Though most of our testing took place in dry southwestern conditions, some of our time was spent in more alpine terrain at a bike park where the trails are well groomed and generally hardpacked. The first thing we noticed is that they rolled faster than we expected given their aggressive look. Our first few runs at this facility found us searching in vain for traction in the front tire in the multitude of flat corners. This was slightly discouraging, but we kept on going. As we got used to the tires, we began to trust them a bit more but still had that sensation of the front end wanting to step out on tight, flat corners. We didn’t feel like we could commit to these corners with the front tire. This is where we noticed the round profile of the MTF and how the side knobs aren’t as pronounced as we’d expect. They don’t stick out like they do on the MTR, and we wished they did just a little more, because we felt that was a main issue in our traction issues at this park.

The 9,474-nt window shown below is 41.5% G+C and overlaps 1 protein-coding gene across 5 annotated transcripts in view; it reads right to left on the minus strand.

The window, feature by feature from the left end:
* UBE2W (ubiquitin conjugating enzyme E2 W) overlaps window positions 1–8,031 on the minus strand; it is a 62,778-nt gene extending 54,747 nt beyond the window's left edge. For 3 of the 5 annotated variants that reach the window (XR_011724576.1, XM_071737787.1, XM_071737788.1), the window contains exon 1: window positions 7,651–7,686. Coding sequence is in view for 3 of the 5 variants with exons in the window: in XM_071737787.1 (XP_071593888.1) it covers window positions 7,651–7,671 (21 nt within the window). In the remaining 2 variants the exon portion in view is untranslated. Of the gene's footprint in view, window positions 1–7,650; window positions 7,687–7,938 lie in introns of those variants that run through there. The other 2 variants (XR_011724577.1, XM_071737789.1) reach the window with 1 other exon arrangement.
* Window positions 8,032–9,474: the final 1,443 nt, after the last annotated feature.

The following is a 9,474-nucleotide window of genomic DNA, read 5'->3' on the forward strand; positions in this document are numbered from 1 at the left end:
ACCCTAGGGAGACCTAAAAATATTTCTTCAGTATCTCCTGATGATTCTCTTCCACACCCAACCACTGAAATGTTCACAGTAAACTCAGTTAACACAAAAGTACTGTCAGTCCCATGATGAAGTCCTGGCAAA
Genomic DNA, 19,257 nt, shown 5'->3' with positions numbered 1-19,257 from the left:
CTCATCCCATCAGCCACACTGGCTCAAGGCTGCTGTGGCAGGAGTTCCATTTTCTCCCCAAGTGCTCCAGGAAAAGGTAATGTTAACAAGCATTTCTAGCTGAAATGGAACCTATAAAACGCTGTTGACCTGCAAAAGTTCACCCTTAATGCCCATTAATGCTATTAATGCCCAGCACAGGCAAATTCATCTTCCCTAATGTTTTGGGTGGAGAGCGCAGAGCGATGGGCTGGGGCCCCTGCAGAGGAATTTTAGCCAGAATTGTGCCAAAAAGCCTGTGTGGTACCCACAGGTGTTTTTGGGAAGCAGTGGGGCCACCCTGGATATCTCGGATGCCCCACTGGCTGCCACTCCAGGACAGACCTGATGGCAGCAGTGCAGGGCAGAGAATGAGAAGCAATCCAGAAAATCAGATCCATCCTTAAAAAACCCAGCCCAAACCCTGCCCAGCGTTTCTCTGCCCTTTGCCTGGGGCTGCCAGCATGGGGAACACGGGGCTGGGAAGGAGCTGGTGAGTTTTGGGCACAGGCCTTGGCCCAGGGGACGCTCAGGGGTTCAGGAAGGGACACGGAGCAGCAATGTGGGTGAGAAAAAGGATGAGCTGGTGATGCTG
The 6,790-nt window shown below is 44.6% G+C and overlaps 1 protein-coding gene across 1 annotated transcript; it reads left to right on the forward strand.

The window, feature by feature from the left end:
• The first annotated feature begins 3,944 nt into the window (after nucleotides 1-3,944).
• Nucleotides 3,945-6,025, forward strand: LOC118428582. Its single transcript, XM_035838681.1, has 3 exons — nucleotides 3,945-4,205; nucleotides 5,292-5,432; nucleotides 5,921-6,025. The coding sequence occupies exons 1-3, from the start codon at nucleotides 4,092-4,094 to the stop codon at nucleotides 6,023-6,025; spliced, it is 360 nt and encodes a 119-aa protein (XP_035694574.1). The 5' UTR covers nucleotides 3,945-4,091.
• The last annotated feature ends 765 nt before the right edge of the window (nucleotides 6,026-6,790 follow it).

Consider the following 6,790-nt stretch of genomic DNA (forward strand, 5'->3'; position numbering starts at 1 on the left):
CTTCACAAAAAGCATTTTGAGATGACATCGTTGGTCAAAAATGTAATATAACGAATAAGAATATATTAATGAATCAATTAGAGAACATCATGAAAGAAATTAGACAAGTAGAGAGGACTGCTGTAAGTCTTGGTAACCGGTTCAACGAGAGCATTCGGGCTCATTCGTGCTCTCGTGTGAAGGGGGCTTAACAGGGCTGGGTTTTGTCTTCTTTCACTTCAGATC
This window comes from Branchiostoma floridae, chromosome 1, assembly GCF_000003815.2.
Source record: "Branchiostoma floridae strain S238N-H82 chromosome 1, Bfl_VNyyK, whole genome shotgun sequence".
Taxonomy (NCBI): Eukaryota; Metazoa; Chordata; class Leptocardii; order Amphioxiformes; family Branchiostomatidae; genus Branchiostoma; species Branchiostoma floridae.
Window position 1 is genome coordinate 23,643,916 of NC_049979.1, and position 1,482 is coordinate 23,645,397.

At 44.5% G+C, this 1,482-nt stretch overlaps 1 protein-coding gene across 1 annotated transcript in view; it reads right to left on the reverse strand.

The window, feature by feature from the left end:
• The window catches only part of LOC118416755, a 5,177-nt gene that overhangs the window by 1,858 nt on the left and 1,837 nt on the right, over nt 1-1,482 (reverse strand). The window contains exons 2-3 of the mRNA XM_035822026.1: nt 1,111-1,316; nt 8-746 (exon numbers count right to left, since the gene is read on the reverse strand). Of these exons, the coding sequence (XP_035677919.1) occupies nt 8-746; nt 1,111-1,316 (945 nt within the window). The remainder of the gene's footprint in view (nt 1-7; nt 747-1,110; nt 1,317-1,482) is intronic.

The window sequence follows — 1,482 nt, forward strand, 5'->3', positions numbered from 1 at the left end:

Most of the traction issues we had were felt at low speed on corners that are hard to get traction on anyway, but it just seemed a little bit more of an issue than usual. Once we started getting up to speed and could push into corners with a little bit more authority, the traction improved. There was a generally smooth transition between the stages of the tire, and we felt the lean angle improve as we went deeper into the test. We still feel like the side knobs on the MTF could be a little more pronounced, however.
When we took the Newton tires to the sand and loose gravel of the desert trails, that’s where they began to shine. More and more we felt we could trust them in corners, though we felt we needed to run slightly lower pressures than we were comfortable with most of the time to do so. Our front tire consistently sat at around 22–25 psi, while the rear felt better at 27–30 psi; keep in mind this is in harsh rocky conditions where pinch flats are a constant threat.